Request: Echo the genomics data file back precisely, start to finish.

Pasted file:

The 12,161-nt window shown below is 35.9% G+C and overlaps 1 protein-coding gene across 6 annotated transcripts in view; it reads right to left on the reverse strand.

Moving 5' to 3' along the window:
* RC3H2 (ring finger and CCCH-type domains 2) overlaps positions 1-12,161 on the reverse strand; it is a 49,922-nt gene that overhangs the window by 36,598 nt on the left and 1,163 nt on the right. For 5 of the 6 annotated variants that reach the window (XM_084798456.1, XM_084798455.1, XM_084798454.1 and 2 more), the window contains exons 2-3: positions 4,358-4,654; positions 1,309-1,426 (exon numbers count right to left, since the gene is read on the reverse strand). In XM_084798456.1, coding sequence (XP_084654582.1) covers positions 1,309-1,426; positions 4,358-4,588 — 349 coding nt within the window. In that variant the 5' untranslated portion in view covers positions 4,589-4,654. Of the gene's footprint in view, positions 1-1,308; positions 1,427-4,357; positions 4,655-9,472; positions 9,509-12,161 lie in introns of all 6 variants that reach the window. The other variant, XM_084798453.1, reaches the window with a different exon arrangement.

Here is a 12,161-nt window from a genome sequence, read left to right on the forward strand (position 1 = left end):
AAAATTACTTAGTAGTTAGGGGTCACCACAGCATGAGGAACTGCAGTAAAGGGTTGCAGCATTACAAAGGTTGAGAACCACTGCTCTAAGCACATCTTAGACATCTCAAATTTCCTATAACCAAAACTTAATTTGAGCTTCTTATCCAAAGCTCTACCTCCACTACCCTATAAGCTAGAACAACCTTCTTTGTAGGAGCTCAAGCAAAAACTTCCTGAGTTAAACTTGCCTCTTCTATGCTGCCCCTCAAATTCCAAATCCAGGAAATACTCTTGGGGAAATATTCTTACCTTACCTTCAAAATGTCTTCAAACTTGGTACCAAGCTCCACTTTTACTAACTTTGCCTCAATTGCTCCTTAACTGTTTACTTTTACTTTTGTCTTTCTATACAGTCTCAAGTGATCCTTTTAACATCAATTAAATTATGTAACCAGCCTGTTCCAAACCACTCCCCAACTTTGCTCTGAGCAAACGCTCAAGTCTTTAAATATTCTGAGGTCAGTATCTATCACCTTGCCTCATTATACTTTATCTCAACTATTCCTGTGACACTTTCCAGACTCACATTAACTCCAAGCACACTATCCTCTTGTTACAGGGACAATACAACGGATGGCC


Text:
The 12,161-nt window shown below is 35.9% G+C and overlaps 1 protein-coding gene across 6 annotated transcripts in view; it reads right to left on the reverse strand.

Moving 5' to 3' along the window:
* RC3H2 (ring finger and CCCH-type domains 2) overlaps positions 1-12,161 on the reverse strand; it is a 49,922-nt gene that overhangs the window by 36,598 nt on the left and 1,163 nt on the right. For 5 of the 6 annotated variants that reach the window (XM_084798456.1, XM_084798455.1, XM_084798454.1 and 2 more), the window contains exons 2-3: positions 4,358-4,654; positions 1,309-1,426 (exon numbers count right to left, since the gene is read on the reverse strand). In XM_084798456.1, coding sequence (XP_084654582.1) covers positions 1,309-1,426; positions 4,358-4,588 — 349 coding nt within the window. In that variant the 5' untranslated portion in view covers positions 4,589-4,654. Of the gene's footprint in view, positions 1-1,308; positions 1,427-4,357; positions 4,655-9,472; positions 9,509-12,161 lie in introns of all 6 variants that reach the window. The other variant, XM_084798453.1, reaches the window with a different exon arrangement.

Here is a 12,161-nt window from a genome sequence, read left to right on the forward strand (position 1 = left end):
AAAATTACTTAGTAGTTAGGGGTCACCACAGCATGAGGAACTGCAGTAAAGGGTTGCAGCATTACAAAGGTTGAGAACCACTGCTCTAAGCACATCTTAGACATCTCAAATTTCCTATAACCAAAACTTAATTTGAGCTTCTTATCCAAAGCTCTACCTCCACTACCCTATAAGCTAGAACAACCTTCTTTGTAGGAGCTCAAGCAAAAACTTCCTGAGTTAAACTTGCCTCTTCTATGCTGCCCCTCAAATTCCAAATCCAGGAAATACTCTTGGGGAAATATTCTTACCTTACCTTCAAAATGTCTTCAAACTTGGTACCAAGCTCCACTTTTACTAACTTTGCCTCAATTGCTCCTTAACTGTTTACTTTTACTTTTGTCTTTCTATACAGTCTCAAGTGATCCTTTTAACATCAATTAAATTATGTAACCAGCCTGTTCCAAACCACTCCCCAACTTTGCTCTGAGCAAACGCTCAAGTCTTTAAATATTCTGAGGTCAGTATCTATCACCTTGCCTCATTATACTTTATCTCAACTATTCCTGTGACACTTTCCAGACTCACATTAACTCCAAGCACACTATCCTCTTGTTACAGGGACAATACAACGGATGGCC